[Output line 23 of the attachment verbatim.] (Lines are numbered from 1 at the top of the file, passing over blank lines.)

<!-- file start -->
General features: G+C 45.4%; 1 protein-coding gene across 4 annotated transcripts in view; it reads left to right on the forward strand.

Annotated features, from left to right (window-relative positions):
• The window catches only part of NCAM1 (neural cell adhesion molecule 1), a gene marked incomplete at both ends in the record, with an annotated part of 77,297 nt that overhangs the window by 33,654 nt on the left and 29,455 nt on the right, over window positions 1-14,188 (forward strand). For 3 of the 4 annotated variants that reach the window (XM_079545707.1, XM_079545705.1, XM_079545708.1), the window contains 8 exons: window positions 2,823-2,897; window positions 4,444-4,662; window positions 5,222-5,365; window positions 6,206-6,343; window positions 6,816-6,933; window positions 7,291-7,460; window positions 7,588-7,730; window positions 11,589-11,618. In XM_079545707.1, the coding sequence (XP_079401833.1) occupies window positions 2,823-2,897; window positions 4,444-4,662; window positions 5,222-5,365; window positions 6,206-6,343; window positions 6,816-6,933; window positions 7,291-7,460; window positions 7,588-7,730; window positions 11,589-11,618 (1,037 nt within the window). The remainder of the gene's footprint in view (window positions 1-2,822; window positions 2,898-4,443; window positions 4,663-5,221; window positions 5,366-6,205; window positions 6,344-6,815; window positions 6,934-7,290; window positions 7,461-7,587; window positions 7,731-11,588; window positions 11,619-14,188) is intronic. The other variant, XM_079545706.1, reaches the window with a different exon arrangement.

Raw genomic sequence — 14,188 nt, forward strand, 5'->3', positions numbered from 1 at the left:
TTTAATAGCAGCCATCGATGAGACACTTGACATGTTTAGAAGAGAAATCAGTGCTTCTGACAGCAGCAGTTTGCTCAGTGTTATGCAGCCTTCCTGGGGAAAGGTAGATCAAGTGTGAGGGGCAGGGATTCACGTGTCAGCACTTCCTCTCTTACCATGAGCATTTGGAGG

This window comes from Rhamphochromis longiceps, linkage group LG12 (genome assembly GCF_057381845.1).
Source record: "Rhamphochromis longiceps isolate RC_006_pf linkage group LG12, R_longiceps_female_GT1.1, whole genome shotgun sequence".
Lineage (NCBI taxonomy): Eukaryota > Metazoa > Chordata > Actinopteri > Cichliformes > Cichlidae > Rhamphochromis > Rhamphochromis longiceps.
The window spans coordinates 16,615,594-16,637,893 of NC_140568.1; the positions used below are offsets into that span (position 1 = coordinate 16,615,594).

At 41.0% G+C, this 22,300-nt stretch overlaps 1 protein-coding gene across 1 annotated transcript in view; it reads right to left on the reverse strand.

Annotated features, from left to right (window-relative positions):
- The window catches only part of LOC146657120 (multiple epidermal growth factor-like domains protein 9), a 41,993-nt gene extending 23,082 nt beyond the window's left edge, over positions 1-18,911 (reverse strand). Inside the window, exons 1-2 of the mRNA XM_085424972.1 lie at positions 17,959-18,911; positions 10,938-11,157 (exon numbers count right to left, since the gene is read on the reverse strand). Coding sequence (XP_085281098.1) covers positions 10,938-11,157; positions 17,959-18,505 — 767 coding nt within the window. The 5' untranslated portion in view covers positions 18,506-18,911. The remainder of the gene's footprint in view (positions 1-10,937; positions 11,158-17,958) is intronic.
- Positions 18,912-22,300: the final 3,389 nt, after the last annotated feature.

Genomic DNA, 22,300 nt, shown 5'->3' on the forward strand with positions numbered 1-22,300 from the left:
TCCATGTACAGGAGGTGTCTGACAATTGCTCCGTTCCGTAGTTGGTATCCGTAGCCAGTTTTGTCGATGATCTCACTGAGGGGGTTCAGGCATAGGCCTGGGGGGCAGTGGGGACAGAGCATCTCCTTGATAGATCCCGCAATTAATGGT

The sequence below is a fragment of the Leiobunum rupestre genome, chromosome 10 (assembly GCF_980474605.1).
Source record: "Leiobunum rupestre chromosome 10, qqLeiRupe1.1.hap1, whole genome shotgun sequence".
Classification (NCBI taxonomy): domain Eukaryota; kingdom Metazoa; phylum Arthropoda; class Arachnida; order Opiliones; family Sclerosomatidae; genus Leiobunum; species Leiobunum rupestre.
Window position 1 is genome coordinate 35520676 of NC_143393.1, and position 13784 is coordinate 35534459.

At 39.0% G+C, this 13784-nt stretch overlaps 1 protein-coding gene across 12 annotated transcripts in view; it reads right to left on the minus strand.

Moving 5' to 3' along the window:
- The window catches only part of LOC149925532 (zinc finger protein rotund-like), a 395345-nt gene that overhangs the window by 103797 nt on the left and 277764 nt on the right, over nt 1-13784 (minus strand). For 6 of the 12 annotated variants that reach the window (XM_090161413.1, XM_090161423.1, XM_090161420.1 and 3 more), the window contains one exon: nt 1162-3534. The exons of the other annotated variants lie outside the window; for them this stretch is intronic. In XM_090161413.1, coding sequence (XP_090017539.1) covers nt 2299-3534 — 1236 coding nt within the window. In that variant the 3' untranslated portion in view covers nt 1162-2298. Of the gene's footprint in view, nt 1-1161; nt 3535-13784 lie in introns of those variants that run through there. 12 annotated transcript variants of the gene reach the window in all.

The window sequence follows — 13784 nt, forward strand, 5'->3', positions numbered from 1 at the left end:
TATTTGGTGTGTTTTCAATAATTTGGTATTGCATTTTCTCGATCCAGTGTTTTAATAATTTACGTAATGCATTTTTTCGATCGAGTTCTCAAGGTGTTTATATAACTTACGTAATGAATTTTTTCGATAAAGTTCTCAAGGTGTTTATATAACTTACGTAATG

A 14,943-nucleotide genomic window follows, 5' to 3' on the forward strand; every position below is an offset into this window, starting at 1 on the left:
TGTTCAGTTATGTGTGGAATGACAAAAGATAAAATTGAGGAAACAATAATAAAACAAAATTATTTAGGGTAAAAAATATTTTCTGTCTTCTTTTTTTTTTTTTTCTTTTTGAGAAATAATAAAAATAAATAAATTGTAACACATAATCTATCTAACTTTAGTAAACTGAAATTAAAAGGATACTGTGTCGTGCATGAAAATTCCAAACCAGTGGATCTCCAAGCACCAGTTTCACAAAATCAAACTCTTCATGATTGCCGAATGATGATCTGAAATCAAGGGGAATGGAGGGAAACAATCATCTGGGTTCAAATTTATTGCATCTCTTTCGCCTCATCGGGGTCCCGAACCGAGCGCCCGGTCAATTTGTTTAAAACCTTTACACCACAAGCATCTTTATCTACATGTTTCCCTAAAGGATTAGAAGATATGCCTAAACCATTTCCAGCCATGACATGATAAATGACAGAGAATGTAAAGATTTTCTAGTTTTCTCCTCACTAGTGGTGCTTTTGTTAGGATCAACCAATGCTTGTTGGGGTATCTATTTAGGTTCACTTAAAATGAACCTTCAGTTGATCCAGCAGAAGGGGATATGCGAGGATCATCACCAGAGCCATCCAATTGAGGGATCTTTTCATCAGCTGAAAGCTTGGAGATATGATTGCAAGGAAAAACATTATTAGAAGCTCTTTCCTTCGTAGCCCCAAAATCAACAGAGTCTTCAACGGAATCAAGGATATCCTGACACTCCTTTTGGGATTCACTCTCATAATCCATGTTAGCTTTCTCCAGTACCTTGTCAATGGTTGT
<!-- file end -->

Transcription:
The window sequence follows — 13784 nt, forward strand, 5'->3', positions numbered from 1 at the left end: